I was recently invited to speak at an event organised by Siobhan Morris, the graduate library trainee at the Institute of Historical Research in London. The workshop was called “Emerging Research in Libraries and Information Science,” and was designed to give LIS masters and PhD students a chance to present their research. You can find tweets from the event at #ihrLIS.
For a start, it was a pleasure for me to be speaking to librarians again. As a PhD student, I’m always sad that I may not really count as a librarian any more, although “Library Twitter” is still welcoming. This year I’ve only really presented my work to Arts and Humanities PhD students, so it was nice to be back in the library world.
Kicking off the afternoon was Anne Welsh (@AnneWelsh) from UCL talking about how cataloguers can be seen as distant research collaborators (a tricky role to play when you don’t know what research you’re collaborating on). Cataloguing is an area of librarianship that I am shamefully ignorant about – I did a little bit in my trainee year at the Bodleian, but it’s not a huge focus for the Sheffield MA course. Anne is working with historic collections – specific collections from the homes of individual writers or historical figures (eg. William Gladstone, whose collection can be searched using GladCat). She talked a little bit about how some of these collections are counted as “high value,” with institutions fighting over them, whereas others struggle to “pay their way” for the space they take up. These historic collections sound particularly fascinating from a cataloguing point of view, as the collectors often added marginal notes to their books which provide historical and social context. Anne’s methodology came from digital humanities and involved analysis of huge amounts of catalogue data – very different to my qualitative, interview-based approach. We ended up with an interesting discussion about the level of technical/computational skill you need to be a digital humanities researcher.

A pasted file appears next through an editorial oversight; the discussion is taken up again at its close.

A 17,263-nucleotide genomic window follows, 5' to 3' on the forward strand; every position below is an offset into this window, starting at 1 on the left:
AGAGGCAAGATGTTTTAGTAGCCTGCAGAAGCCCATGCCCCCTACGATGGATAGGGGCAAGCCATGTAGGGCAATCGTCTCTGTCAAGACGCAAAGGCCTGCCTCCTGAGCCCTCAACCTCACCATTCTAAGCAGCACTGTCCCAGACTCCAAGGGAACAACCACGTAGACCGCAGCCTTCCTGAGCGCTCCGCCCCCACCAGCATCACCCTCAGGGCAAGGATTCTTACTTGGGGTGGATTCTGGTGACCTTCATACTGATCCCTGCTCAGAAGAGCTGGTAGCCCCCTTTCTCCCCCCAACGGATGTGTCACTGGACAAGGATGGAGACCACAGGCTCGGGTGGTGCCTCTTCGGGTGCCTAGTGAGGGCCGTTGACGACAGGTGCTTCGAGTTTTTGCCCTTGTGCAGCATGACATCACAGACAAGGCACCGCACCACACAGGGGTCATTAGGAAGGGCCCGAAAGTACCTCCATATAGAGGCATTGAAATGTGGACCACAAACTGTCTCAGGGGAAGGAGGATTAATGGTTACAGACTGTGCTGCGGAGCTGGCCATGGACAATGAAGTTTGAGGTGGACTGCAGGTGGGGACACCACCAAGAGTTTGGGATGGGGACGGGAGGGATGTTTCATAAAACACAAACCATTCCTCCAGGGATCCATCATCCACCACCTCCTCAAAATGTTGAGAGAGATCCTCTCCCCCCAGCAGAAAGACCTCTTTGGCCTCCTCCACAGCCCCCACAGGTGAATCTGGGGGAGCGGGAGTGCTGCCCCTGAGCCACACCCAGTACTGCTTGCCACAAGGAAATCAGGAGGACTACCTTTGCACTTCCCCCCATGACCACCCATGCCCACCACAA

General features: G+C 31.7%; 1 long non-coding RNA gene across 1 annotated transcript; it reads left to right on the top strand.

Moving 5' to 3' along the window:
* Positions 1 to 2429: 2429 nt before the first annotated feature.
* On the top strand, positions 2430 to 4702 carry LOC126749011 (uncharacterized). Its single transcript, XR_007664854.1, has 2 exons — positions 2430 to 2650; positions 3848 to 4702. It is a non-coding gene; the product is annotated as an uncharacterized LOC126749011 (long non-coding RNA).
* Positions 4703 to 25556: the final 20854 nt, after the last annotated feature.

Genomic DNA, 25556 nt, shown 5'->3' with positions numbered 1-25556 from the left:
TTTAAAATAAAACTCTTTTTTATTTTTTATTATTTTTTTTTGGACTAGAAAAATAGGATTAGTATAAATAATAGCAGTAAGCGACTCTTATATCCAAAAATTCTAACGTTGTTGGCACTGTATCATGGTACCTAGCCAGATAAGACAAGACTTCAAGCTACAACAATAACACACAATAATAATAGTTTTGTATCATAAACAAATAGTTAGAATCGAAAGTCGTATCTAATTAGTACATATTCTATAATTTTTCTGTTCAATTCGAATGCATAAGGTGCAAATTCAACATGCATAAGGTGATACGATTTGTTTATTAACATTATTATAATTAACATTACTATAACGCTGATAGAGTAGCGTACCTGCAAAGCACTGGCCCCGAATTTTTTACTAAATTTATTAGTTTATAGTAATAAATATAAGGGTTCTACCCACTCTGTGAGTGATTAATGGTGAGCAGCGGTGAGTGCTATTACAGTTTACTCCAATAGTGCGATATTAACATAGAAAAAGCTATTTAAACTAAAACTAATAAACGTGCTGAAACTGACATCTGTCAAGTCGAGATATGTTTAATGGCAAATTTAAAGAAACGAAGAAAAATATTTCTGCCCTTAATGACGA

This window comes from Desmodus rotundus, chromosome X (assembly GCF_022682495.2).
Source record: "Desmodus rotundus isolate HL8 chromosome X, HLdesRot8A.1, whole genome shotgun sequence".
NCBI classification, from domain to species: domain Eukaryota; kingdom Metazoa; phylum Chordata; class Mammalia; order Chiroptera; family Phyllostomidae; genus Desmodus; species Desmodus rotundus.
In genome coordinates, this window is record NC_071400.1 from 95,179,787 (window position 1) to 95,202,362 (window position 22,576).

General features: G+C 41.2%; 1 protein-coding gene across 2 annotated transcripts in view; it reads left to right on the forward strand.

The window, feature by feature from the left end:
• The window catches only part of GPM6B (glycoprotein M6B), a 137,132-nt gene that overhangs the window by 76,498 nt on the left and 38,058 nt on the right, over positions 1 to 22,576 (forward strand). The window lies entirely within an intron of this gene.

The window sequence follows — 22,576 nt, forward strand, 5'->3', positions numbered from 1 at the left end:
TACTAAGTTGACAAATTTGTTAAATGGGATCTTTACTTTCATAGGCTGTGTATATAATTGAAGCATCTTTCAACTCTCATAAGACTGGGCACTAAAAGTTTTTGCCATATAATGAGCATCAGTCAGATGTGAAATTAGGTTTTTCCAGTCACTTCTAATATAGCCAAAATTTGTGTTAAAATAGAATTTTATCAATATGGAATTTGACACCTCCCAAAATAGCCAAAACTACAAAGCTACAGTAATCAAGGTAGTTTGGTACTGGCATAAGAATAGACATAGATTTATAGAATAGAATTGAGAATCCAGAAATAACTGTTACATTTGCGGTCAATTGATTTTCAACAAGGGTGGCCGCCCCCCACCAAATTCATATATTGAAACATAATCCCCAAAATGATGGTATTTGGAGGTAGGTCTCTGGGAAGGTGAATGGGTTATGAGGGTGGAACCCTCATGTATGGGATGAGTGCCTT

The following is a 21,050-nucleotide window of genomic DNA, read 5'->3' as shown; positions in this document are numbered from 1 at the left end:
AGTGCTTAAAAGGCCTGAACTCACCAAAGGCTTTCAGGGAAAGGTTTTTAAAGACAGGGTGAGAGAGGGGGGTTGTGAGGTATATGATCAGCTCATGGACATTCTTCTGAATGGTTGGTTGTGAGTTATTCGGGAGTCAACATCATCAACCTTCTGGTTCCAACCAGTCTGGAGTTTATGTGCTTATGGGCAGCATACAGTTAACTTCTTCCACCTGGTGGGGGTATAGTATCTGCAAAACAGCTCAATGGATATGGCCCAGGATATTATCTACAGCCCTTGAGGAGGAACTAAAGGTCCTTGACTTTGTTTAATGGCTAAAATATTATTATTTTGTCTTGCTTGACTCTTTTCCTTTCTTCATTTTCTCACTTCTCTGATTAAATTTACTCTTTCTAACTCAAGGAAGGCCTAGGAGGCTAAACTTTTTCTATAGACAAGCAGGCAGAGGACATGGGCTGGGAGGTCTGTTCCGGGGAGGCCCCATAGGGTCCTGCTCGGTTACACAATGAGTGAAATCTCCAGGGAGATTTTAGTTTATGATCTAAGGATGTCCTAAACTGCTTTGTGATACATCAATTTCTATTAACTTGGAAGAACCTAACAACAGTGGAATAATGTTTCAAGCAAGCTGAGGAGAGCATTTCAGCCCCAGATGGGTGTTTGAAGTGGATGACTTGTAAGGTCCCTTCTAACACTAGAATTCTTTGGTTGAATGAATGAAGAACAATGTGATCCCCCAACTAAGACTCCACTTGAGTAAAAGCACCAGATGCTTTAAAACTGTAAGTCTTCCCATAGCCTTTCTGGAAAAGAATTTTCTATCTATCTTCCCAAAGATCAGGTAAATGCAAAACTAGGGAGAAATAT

The Evolution of the Librarian
Secondly, was Joanne McPhie (@LifeSciLbrn) from Brunel, whose talk was based on her experience working in an academic library, and developments over the last few years, especially around open access. She told us that in the early days of her job it was a struggle to get deposits into the institutional repository, but times have moved on and she feels now that open access is more successfully embedded. She saw Research Data Management as the new challenge, especially persuading researchers to deposit their research data. She also touched on some other changing and evolving roles that her library was taking on. For example, the library had become more involved with providing careers and employability info to students (in my old job at a university careers service, we didn’t have this kind of strong link with the library). Finally, she brought up the TEF, and what it might mean for libraries… watch this space.
Has the Internet changed the way we think?
After a break, Tom Pink (@pinkthom) from City University presented his masters research on “Has the Internet Changed the way we think?” He began with the caveat that there have always been dire warnings about new technology changing the way we think – including with the advent of the printed book, radio and television. He discussed popular concepts such as whether the internet is causing us to be more distracted and have less empathy. As you can imagine, there’s no consensus among academics on these questions (and discussion around these issues is often prone to unhelpful generalisations about technology and the way we interact with it). However, Tom’s presentation was very thought-through and he finished up by talking about the role of libraries in thinking about how people use the internet (whether it has changed the way we think or not) – drawing on ideas of critical information literacy (he cited Lauren Smith’s blogpost about Brexit).